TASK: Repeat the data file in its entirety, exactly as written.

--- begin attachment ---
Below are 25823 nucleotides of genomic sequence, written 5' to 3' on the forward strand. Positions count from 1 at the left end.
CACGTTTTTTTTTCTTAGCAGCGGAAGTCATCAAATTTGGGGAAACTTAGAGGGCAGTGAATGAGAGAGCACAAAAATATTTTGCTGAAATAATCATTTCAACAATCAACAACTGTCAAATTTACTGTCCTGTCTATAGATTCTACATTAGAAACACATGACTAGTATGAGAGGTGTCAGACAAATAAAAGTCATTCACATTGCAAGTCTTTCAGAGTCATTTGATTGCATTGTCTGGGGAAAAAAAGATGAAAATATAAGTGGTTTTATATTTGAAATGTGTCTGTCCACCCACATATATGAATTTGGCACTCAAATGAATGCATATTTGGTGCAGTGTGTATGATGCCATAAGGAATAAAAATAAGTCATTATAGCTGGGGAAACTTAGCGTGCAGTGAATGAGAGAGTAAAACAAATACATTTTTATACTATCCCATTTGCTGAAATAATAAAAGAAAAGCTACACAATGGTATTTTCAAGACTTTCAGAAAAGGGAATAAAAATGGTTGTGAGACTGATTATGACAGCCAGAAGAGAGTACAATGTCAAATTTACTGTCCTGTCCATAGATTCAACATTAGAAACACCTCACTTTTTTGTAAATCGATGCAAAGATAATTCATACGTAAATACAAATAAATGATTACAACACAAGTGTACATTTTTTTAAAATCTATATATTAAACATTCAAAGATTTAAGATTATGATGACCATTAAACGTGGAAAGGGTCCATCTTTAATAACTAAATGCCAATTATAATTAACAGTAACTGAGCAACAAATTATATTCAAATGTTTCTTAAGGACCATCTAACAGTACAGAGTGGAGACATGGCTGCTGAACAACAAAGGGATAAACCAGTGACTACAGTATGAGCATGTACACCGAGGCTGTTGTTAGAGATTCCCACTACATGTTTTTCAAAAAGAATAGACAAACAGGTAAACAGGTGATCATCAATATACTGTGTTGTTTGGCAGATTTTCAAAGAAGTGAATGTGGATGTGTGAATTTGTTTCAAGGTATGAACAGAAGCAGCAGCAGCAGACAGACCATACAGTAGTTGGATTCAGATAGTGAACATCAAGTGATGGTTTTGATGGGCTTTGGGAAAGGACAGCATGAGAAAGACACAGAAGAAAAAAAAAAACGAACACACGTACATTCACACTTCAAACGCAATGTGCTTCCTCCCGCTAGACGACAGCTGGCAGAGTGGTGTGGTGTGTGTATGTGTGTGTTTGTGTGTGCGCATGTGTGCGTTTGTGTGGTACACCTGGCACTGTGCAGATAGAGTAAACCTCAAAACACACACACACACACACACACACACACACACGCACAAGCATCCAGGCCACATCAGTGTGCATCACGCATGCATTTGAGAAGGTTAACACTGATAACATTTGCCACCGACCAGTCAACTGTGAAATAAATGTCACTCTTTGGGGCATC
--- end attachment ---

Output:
Below are 25823 nucleotides of genomic sequence, written 5' to 3' on the forward strand. Positions count from 1 at the left end.
CACGTTTTTTTTTCTTAGCAGCGGAAGTCATCAAATTTGGGGAAACTTAGAGGGCAGTGAATGAGAGAGCACAAAAATATTTTGCTGAAATAATCATTTCAACAATCAACAACTGTCAAATTTACTGTCCTGTCTATAGATTCTACATTAGAAACACATGACTAGTATGAGAGGTGTCAGACAAATAAAAGTCATTCACATTGCAAGTCTTTCAGAGTCATTTGATTGCATTGTCTGGGGAAAAAAAGATGAAAATATAAGTGGTTTTATATTTGAAATGTGTCTGTCCACCCACATATATGAATTTGGCACTCAAATGAATGCATATTTGGTGCAGTGTGTATGATGCCATAAGGAATAAAAATAAGTCATTATAGCTGGGGAAACTTAGCGTGCAGTGAATGAGAGAGTAAAACAAATACATTTTTATACTATCCCATTTGCTGAAATAATAAAAGAAAAGCTACACAATGGTATTTTCAAGACTTTCAGAAAAGGGAATAAAAATGGTTGTGAGACTGATTATGACAGCCAGAAGAGAGTACAATGTCAAATTTACTGTCCTGTCCATAGATTCAACATTAGAAACACCTCACTTTTTTGTAAATCGATGCAAAGATAATTCATACGTAAATACAAATAAATGATTACAACACAAGTGTACATTTTTTTAAAATCTATATATTAAACATTCAAAGATTTAAGATTATGATGACCATTAAACGTGGAAAGGGTCCATCTTTAATAACTAAATGCCAATTATAATTAACAGTAACTGAGCAACAAATTATATTCAAATGTTTCTTAAGGACCATCTAACAGTACAGAGTGGAGACATGGCTGCTGAACAACAAAGGGATAAACCAGTGACTACAGTATGAGCATGTACACCGAGGCTGTTGTTAGAGATTCCCACTACATGTTTTTCAAAAAGAATAGACAAACAGGTAAACAGGTGATCATCAATATACTGTGTTGTTTGGCAGATTTTCAAAGAAGTGAATGTGGATGTGTGAATTTGTTTCAAGGTATGAACAGAAGCAGCAGCAGCAGACAGACCATACAGTAGTTGGATTCAGATAGTGAACATCAAGTGATGGTTTTGATGGGCTTTGGGAAAGGACAGCATGAGAAAGACACAGAAGAAAAAAAAAAACGAACACACGTACATTCACACTTCAAACGCAATGTGCTTCCTCCCGCTAGACGACAGCTGGCAGAGTGGTGTGGTGTGTGTATGTGTGTGTTTGTGTGTGCGCATGTGTGCGTTTGTGTGGTACACCTGGCACTGTGCAGATAGAGTAAACCTCAAAACACACACACACACACACACACACACACACACGCACAAGCATCCAGGCCACATCAGTGTGCATCACGCATGCATTTGAGAAGGTTAACACTGATAACATTTGCCACCGACCAGTCAACTGTGAAATAAATGTCACTCTTTGGGGCATC